It also went on basically almost a war footing. They were working, you know, 12-hour days 6 7 days a week doing all the kind of things you do when you're in a state of emergency and that was really very clearly the message, you know, this was a competition if you lose a competition potentially it might have some dire consequences.
The reality was a little more mundane by going into a space race where we were sending humans. We had the effect which was what people didn't understand the time. That it meant that we didn't run a military Space Race clearly the Eisenhower and others wanted to separate this space program the civilian human space flight part away from the military.
This is what makes President Trump's announcement [00:23:00] of a space force. So interesting because he's reversing our was attempting to reverse. What was a decision made earlier for the simple reason that people didn't want to. Space is militarized because there's military spy satellites doing reconnaissance doing Communications doing a variety of other things a global positioning but there's no weapons a space force May hold the implication of having weapons at some point, but that was what they rejected back in the 60s because what they were more concerned about was we demonstrate that we have the.
Technical capacity that clearly people understand we can launch all the missiles. We need to destroy the Soviets even though the Soviets can do the same to us. And so it was a very different kind of context very different in the sense of the fears and anxieties people had and the intensity that was there, but the reality was once the United.
[00:24:00] Establishes strategic dominance over the Soviets in the Cuban Missile Crisis the US government started to back away from the Apollo program when the eagle landed in July 1969 for the government's point of view. The space race was over and it was no need to go on. That's why the last three flights were canceled or the Apollo program or tragic in one sense from a scientific point of view because they were the first missions are going to fly with Scientists.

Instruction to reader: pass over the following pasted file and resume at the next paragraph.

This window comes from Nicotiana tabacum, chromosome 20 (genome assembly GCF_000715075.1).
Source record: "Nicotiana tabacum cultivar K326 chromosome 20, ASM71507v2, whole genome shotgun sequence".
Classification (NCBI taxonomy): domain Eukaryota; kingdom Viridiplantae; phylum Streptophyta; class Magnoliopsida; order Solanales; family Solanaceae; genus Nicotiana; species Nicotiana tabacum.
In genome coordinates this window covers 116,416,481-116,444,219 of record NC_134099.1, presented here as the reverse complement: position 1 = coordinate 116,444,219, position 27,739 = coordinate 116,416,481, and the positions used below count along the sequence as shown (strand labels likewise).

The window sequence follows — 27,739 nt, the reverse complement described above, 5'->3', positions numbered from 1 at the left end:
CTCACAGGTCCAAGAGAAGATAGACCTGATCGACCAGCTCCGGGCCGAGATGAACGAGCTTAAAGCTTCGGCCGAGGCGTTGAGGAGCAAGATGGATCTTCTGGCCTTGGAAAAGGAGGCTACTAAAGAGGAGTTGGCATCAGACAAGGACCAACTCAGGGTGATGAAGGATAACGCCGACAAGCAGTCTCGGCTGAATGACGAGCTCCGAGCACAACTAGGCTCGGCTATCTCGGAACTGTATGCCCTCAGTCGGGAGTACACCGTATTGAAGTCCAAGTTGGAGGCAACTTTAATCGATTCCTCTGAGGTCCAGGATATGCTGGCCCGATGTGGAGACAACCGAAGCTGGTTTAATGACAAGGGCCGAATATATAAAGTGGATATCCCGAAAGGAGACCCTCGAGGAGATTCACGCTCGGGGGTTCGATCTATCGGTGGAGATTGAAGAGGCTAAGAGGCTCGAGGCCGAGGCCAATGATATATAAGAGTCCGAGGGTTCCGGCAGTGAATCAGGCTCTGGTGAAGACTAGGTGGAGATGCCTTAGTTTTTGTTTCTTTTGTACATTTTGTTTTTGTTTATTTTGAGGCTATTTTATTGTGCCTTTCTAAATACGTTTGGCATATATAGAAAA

And we're going to do actual scientific study of the Moon. There was one giant geologist flew on the last flight Smith and what they did was they collected rocks and get that they did things but it was not truly scientific what you had were fighter pilots who are taught how to look at rocks and say pick up this one's more and seeing the other one, but actually what they do, they picked up whatever they can pick up and put in the bag and put it back on the return vehicle.
The current relationship then between the US and [00:25:00] China is very different than it's lacking this competitive. Maybe National Security Edge in the same way at least in the self perception of. Existence right. There is a perceived existential threat from the Soviet Union at this point particularly in the early 60s that you point out with the Missile Crisis using Apollo as a kind of a signaling factor to demonstrate us strength and technological capability missile defense.
And so. Or at least a missile placement, but China, we don't have that. Correct. It is a very different relationship the US has with China well in the in the space area, we don't have that at all. There's a competition going on but in the space area, they have clearly been doing things and doing them well, but they're doing they're repeating what we've done before there's no feeling of in the United States at least at this point of competition people who want to go to the moon or go to other parts.